I recently caught up with a CTO friend who asked, “Can Machine Learning help me?” He then described a scenario that occurred once per year, had scant historical data, and had no way of quantitatively measuring whether success was achieved. “No,” I replied, “A spreadsheet and a BI intern is better off handling this for you.” Even though Machine Learning (ML) is a powerful tool, not all problems need ML solutions. So what are the characteristics of a situation where Machine Learning can really excel? (bad pun intended).
Yes, machines can play GO better than humans now, but there are certain things that they aren’t good at (yet). One of those things is intuition in low-data environments. Knowing what to do when a situation hasn’t been encountered, there is no previous data to guide what makes a good decision. Humans are really good at this. Some call it creativity or gut instinct.
Now on the flip side, Machines are good at parsing through mounds of data to find patterns and extrapolating what the following possible outcomes are likely to be. Think about the dashboards your team or company uses. Notice how they keep getting increasingly complicated with tons of data points? All that data is supposed to help teams make better business decisions or insights, but the truth is our brains can only handle so much of that (4 data points at once). So here is where Machine Learning has a distinct advantage. ML can (without sleep, food, or holidays) crunch through data and find patterns that can help a business achieve its goals. If you have a problem that throws off a lot of data and have to make sense of that data to figure out what to do next, this is a great Machine Learning use case.
In business terms, this is often referred to as “Is the juice worth the squeeze?” Until recently, the cost of Machine Learning implementation didn’t make sense for many business problems. Because solving these problems would require a business to build Data Science teams (which is getting increasingly difficult), buy expensive software for those teams, and then leverage a lot of other resources to build out data pipelines to feed the ML infrastructure. Only the largest problems - often at large companies - passed the “Operationally Relevant” test.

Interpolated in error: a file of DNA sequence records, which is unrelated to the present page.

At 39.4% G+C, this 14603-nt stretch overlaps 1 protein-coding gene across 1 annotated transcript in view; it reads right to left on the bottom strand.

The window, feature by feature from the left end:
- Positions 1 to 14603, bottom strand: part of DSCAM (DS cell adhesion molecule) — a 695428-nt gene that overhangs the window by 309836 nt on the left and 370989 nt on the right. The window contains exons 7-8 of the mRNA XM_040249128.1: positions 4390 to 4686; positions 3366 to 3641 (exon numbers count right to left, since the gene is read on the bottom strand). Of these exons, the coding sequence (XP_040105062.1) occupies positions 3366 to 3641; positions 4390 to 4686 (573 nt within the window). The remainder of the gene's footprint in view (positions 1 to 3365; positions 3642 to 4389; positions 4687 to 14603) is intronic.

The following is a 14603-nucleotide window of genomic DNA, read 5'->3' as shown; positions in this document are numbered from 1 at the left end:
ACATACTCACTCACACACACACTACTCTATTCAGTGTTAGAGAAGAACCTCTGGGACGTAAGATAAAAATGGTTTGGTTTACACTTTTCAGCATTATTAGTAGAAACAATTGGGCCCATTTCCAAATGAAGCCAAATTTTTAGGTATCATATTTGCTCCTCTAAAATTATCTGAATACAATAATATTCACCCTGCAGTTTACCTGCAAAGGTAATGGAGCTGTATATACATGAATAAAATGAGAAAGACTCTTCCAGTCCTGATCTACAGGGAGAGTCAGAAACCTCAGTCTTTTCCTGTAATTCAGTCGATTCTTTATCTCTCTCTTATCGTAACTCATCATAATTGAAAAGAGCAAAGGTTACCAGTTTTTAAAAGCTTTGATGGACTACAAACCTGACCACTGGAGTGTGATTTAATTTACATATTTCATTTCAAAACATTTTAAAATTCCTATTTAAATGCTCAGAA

One CIO recently told me that he wouldn’t use Machine Learning to touch any problem that didn’t generate at least $5 Million of savings or lift. It just wasn’t worth it. And even then, he preferred $20 Million and above problems. But luckily, times have changed, and tools (oh hi 👋) have made it possible to make the ROI of Machine Learning work for much smaller but still relevant use cases. When doing the math, businesses must remember to include their own teams' time as an expense. Here is where Machine Learning can get an edge up because ML brings automation. Often teams forget to calculate their own time and opportunity costs when using spreadsheets.
Machine Learning succeeds on problems or decision points where it can find patterns. For patterns to occur, these decision points need to happen regularly. If you have a situation that rarely occurs, there likely isn’t a lot of data available, so pattern recognition becomes challenging. Also, if the decision point’s outcomes are far removed from when the decision occurred, it’s probably better to use Excel. For example, if it takes a year to learn whether your solution worked or not, this is likely a good place for a spreadsheet (and a good memory). However, if your decision point occurs frequently, and your team is spending a lot of time crunching through data every day, week, or month trying to make the same decision over and over again, Machine Learning can add a lot of efficiencies.
Machine Learning has a lot of benefits to organizations - automation, cost reduction, profitability - but first, the best use cases have to be identified where Machine Learning can be successful. Once you apply the simple three-pronged approach above, you can confidently answer the question, “Excel or ML?”
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